Hezbollah chief Hassan Nasrallah boasted in an interview published Monday that Syria’s Bashar al-Assad regime was no longer in danger of being overthrown by opposition elements, as U.S. lawmakers moved to target the Iran-backed terror group over its critical support for Damascus:
Hezbollah Secretary-General Sayyed Hassan Nasrallah, whose fighters have been supporting Assad inside Syria, also said that after three years of conflict the danger of the country fragmenting was receding.
“In my estimation, the phase of overthrowing the regime and overthrowing the state is over,” Nasrallah told Al-Safir newspaper, adding that he believed Assad would put himself forward for a third presidential term in a vote due by July.
The point was echoed by Assad himself, who reportedly bragged in a meeting with former Russian prime minister Sergei Stepashin that he was different from recently deposed Ukrainian leader Viktor Yanukovych:
“The Syrian president told me: ‘Tell Putin that I am no Yanukovych and that I will not go,’” Sergei Stepashin told reporters in Moscow after meeting the Syrian president last week.
Assad was referring to Moscow-backed Ukrainian president Viktor Yanukovych, who was ousted by a pro-European popular uprising in February and fled to Russia.
Assad had more explicitly told Stepashin that “[w]ithin this year the active phase of military action in Syria will be over.” Steady gains by Hezbollah-backed regime forces have in recent weeks and days triggered responses from Western capitals in general, and from Washington in particular.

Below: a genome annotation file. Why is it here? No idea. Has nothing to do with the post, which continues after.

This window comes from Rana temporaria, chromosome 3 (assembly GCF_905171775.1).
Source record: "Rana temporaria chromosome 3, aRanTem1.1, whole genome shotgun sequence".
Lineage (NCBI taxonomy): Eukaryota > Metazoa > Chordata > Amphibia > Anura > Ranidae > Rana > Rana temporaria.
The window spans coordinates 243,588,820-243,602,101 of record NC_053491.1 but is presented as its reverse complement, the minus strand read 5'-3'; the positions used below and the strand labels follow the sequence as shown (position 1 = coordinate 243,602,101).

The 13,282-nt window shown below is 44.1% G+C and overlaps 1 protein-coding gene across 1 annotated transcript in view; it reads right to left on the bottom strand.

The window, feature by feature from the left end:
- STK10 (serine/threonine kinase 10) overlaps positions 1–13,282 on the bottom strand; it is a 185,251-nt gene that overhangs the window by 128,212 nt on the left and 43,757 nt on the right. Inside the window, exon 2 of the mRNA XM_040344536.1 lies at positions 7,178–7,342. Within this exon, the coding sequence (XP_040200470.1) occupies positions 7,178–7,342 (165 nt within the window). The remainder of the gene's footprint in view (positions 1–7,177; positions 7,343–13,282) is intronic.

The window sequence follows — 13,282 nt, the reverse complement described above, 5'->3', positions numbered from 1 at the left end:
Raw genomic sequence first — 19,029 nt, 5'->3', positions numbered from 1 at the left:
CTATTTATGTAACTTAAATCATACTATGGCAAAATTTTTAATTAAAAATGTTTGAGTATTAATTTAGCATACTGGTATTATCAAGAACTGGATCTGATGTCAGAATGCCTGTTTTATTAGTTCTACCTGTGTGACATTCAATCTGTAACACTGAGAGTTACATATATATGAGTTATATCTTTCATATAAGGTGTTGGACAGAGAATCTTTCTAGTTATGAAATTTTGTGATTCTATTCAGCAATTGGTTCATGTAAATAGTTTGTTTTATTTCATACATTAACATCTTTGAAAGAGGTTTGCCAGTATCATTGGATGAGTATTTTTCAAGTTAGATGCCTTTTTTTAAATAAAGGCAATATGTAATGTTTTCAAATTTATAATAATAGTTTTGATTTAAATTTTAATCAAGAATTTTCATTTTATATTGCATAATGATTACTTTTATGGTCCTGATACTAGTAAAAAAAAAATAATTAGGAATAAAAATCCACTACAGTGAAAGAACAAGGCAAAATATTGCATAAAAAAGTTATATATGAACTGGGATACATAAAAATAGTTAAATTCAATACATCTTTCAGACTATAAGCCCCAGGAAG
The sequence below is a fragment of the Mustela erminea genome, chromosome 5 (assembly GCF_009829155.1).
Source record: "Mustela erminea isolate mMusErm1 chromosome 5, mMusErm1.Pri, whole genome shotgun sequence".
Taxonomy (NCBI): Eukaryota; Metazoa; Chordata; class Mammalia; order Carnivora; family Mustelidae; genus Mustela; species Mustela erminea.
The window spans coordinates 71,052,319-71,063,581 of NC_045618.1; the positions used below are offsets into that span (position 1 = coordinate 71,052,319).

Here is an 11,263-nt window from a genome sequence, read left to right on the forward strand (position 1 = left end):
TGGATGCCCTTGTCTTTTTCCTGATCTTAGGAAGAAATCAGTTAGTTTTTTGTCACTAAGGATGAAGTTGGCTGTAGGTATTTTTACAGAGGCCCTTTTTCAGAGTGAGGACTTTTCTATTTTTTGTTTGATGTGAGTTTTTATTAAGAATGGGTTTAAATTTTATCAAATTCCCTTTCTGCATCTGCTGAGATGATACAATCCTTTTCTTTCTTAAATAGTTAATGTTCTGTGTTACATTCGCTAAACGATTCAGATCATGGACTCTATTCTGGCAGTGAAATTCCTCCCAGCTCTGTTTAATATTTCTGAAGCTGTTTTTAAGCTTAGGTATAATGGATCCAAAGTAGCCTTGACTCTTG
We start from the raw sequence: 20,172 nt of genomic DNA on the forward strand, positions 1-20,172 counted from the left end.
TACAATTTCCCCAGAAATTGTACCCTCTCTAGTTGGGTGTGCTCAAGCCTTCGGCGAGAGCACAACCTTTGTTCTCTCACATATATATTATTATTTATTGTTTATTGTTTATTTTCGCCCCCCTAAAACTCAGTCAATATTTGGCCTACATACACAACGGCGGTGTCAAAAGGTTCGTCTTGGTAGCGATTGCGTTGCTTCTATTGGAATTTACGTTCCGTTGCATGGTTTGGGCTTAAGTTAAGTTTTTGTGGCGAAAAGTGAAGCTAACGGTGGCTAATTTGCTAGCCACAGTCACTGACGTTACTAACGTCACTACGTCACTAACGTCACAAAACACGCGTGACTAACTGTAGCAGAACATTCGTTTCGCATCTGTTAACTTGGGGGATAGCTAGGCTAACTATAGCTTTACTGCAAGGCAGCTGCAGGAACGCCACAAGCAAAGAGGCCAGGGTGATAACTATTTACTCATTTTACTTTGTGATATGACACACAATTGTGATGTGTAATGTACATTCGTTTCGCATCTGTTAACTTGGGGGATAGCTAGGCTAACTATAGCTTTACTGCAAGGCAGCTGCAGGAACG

Multiple outlets issued reports on Monday that lawmakers in Congress were advancing the Hezbollah International Financial Prevention Act, which a statement issued by the House Committee on Foreign Affairs described as the beginning of a “comprehensive approach to addressing the threat posed by Hezbollah by imposing severe new sanctions on Hezbollah’s fundraising channels and restricting its ability to use its funds to support global terrorist activities.”
Reuters had reported on Friday that Washington was also finalizing a plan that to provide “modest” supplies to anti-Assad elements. The outlet noted, however, that the limited scope of the plan was “raising questions over the impact in a civil war that has killed an estimated 136,000 people, produced nine million refugees and threatens to destabilize the region.”
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